It's a bit of a controversy. A lead keel and stainless bolts can last for many decades, if kept dry. Stainless doesn't marry well with an iron keel, due to the slight potential for galvanic corrosion, but it is done. Stainless is weaker than galvanized. While galvanized is stronger and, when threaded into an iron keel has no galvanic issues and can more easily be serviced. On the other hand, it may need more frequent servicing too.

I hope you get your issues resolved with as little pain as possible. Which is it... lead or iron, with stainless or galvanized bolts?


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post #15 of 23 Old 12-08-2018
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Re: I28 Keel Bolts

Islander 28 has a Lead keel and alloy steel bolts. he has additional lead blocks placed on top of the keel to add ballast. for either a repower or the removal of the engine and outboard added to balance the waterline.
It is the part of the keel bolt that you can't see unless you remove the keel that is the worry.
Time to drop the keel and check
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post #16 of 23 Old 12-08-2018 Thread Starter
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Re: I28 Keel Bolts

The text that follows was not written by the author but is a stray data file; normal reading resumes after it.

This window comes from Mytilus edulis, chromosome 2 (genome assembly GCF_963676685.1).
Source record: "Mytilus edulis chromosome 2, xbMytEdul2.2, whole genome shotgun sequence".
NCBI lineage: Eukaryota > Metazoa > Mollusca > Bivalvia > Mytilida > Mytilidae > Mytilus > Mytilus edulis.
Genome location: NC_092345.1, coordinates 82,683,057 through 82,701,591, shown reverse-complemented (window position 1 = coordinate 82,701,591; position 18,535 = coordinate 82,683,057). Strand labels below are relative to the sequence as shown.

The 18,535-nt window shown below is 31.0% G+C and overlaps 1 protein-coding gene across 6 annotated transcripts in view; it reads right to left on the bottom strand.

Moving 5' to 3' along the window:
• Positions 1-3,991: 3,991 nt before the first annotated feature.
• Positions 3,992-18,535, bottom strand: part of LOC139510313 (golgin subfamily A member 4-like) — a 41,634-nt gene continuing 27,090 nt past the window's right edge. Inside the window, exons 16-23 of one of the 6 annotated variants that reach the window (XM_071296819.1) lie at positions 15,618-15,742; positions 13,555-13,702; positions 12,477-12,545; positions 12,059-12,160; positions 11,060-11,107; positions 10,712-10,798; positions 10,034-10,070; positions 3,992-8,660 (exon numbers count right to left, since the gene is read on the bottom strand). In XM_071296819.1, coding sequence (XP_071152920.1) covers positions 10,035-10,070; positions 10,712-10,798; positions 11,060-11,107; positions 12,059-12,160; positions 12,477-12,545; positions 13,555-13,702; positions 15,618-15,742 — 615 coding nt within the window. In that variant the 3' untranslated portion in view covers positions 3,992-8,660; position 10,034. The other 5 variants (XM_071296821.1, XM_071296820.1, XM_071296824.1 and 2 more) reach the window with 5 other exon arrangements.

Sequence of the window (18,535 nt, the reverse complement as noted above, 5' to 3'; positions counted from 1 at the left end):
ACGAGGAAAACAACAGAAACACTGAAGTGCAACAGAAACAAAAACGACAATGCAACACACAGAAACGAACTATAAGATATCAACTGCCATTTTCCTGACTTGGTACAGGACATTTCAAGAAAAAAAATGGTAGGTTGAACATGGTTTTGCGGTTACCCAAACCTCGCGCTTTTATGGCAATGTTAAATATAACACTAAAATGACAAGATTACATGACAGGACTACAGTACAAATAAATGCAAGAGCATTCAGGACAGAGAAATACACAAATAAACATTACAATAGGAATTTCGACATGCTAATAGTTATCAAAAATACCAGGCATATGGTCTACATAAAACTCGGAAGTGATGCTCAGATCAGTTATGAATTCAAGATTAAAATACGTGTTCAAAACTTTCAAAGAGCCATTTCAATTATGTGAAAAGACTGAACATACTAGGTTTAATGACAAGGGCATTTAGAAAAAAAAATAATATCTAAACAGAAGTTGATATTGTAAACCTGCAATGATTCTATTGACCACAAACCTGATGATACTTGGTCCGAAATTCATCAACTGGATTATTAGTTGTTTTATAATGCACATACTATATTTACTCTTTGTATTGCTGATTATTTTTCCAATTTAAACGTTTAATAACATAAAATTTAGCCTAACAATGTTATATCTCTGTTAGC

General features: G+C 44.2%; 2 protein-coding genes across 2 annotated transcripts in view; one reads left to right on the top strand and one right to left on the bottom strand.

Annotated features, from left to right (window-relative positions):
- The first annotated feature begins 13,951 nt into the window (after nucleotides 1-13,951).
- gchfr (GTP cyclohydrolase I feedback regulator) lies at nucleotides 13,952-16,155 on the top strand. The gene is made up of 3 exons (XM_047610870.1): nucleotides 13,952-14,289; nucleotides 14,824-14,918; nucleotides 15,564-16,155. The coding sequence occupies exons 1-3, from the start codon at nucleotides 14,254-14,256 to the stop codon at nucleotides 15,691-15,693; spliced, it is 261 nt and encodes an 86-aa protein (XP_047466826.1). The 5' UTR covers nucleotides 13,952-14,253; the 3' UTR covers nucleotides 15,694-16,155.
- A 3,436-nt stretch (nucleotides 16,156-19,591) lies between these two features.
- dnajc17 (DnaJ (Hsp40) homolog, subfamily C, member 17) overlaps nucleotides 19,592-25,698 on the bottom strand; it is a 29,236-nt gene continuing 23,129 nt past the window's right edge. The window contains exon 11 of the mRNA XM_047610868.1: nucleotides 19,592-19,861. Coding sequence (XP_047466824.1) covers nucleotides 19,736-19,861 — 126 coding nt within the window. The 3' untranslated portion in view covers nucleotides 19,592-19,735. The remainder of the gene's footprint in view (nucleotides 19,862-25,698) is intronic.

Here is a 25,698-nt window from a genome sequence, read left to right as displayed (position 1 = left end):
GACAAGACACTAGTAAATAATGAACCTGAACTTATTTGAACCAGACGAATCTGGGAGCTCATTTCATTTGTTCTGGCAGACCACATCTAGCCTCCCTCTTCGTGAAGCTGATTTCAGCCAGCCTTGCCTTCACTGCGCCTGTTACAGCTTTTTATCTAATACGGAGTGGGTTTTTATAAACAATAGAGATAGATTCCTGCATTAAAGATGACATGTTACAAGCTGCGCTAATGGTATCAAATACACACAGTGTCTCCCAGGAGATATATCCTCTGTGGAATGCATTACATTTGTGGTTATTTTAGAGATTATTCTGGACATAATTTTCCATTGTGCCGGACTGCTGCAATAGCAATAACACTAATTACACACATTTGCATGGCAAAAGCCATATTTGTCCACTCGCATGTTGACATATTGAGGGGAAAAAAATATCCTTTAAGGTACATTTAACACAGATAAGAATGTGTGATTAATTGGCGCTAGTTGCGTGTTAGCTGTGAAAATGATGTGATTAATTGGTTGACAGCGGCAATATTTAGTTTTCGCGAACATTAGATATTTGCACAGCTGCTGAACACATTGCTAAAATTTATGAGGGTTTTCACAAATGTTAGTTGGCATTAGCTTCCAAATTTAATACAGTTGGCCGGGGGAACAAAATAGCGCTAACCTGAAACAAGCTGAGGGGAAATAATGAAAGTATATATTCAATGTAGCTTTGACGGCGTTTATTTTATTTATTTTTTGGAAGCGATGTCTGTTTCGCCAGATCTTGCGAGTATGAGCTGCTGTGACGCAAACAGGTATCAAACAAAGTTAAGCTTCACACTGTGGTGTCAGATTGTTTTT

Sorry for the bad photo. I was dog tired after removing the 1st ballast block I just took a shot to show the block, not the keel bolts. Now after playing boat jenga I have removed both blocks and cleaned it up more or less well enough to see what is going on. I figured all the other bolts would be the same as the one I saw which is more or less true until I saw this which gave me pause. See the overlapping washers! Even I can tell this is bad. So I am putting this on the hard hopefully in the next 2 weeks. Both the boat yard and the independent guy that does this would replace with longer than 10" stainless tapped into the lead and encased in epoxy. I don't know where I come down on crevice corrosion but I think it is probably not a good idea to try and tell the people doing the work how to do it, am I wrong?